I don’t like to think about death. But the fact is that my husband and I will die someday. If we die before my son is grown, I want to know that he is taken care of. For healthy young adults like us, paying an attorney to set up a will or a sending a monthly fee to a life insurance company can seem like a waste of money. We choose to spend the money now because, if our family ever faces a tragedy like a terminal illness or a fatal accident, we want our family to be secure.
- Give a medical power of attorney to anyone who cares for your children. A power of attorney gives anyone who takes care of your children the right to get medical care of your children’s behalf. For example, two family friends took their granddaughter skating. When she fell and broke her arm, doctors refused to set it or give her pain relief without her parents’ consent or a power of attorney.
- Set up a will. If something should happen to you and your partner, you might assume that you children’s grandparents would become their guardians. Think again. In most states, grandparents have no rights without a will. A will gives you the chance to specify who gets to care for your children if something happens to you. It also directs who gets your assets—like the money in your bank accounts and your house. A will is especially important if you have a non-traditional family where your children don’t live with their two biological parents.
- Set up a trust. A trust is like a bank account you leave behind for your loved ones. If your children are younger, their guardians will be able to use that money to help raise your children until they inherit the trust when they are grown. But even if your children are already adults or you’re leaving all your money to your spouse, a trust may still be a good option. A good lawyer will help you decide whether you need a trust.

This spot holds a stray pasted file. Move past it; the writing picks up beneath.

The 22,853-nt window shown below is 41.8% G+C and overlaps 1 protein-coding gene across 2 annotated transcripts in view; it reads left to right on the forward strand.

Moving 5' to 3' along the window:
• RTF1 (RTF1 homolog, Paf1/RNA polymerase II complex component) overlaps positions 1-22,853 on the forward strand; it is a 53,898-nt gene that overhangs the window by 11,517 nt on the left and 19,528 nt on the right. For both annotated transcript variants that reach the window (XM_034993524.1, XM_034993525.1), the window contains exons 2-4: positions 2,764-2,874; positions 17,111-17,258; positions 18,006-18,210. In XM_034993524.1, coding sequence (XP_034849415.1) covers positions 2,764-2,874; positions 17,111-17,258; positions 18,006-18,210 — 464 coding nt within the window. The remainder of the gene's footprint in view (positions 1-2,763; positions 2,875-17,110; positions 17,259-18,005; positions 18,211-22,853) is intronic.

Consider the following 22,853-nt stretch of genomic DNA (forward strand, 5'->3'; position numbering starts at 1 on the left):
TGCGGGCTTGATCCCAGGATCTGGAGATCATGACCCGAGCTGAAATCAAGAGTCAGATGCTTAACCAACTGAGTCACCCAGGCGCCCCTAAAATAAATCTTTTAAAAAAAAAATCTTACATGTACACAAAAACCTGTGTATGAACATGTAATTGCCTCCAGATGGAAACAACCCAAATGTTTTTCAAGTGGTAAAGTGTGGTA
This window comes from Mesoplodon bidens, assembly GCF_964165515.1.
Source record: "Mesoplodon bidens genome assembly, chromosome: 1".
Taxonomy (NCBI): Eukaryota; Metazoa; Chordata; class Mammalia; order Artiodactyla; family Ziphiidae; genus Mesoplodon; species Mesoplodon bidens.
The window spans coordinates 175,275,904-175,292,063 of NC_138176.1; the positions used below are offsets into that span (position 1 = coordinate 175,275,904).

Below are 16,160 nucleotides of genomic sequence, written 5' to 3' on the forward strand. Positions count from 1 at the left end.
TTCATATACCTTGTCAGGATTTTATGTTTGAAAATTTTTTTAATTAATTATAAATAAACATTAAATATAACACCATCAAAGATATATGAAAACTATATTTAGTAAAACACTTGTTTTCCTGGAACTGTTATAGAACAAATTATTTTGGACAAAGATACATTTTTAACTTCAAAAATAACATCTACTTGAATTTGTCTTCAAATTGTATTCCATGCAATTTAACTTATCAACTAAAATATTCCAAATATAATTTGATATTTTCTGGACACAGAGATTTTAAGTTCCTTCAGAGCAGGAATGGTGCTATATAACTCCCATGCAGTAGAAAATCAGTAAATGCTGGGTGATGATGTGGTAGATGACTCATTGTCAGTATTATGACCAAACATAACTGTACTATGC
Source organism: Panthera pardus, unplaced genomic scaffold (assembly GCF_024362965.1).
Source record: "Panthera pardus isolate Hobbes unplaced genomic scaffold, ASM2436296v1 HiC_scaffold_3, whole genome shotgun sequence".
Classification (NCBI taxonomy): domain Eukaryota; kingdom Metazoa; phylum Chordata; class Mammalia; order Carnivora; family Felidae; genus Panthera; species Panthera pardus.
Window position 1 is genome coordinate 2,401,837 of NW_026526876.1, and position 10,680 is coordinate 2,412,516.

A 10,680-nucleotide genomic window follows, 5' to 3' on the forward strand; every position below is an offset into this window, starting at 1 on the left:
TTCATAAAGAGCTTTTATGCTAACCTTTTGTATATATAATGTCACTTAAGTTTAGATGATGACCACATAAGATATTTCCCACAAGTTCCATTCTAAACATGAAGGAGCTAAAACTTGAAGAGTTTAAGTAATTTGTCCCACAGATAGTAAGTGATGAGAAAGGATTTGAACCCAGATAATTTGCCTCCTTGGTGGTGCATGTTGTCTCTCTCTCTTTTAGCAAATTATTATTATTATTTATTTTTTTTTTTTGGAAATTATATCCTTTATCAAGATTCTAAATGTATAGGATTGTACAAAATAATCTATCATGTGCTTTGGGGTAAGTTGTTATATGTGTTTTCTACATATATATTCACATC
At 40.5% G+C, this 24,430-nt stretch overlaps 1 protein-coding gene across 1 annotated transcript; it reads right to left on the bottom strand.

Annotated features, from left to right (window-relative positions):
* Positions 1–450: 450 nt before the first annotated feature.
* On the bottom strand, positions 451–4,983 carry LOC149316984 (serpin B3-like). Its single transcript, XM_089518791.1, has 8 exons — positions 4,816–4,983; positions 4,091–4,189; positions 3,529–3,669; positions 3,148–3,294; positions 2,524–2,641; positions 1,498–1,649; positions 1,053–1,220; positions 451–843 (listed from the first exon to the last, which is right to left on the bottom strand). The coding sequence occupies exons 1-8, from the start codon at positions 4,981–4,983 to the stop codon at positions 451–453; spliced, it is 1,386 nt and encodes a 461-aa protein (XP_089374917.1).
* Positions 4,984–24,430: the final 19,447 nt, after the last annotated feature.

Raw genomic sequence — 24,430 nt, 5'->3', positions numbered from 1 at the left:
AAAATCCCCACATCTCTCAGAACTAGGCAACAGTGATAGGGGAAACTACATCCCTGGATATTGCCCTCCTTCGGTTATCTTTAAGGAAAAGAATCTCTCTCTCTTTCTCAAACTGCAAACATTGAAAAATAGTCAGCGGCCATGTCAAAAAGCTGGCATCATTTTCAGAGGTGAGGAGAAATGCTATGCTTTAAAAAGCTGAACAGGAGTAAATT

- Insure yourself. Life insurance may seem like a waste of money for healthy adults, but there is no better way to ensure that your family is taken care of if something happens to you. Generally, families choose to insure parents who work outside of the home to protect the families’ standard of living if something should happen to the breadwinner. Get insurance now. The younger and healthier you are, the less insurance costs. If you wait until you are truly ill, you may not be able to get insurance at all.
- Insure your children. You should get your children insurance for two reasons. First, it will be much easier for your child to get insurance later in life—even if she develops a difficult-to-insure condition like heart disease or mental illness—if you insure her now. Second, heaven forbid something happens to your child, the last thing you’ll want to worry about is how to cover last expenses. (A funeral can cost $10-15,000 before you buy a burial plot.)
- Set up a living will or durable power of attorney for yourself. A living will specifies what happens to you and your resources if you become too injured or sick to take care of yourself. Without a living will, your family may someday have to make difficult decisions about life support or do not resuscitate orders by themselves.
These sorts of legal arrangements aren’t things you can do for yourself. You’ll need to look for qualified professionals to walk you through the process.
- A good attorney. Find a lawyer who is AV-rated and practices in “wills and trusts” or “estate planning.” Martindale-Hubell is a good resource. Start on their “Trusts and Estate Lawyers” page and search by your state and city. Make sure to check the “peer review rating” on the search results to find an AV-rated lawyer. (Other lawyers rate the most qualified and ethical lawyers as “AV.”) Any friend who works in the law may be able to refer you to someone as well.
- A qualified insurance agent. Most estate attorneys will be able to refer you to a good insurance agent. But if you need to find one for yourself, look for one with a CLU. You can search this directory to find highly-qualified agents who have earned their Chartered Life Underwriter designation.
I am not a lawyer and this is not legal advice. If you have questions about powers of attorneys or wills and trusts, please speak with qualified professionals.
Have you made plans to protect your family if something happens to you?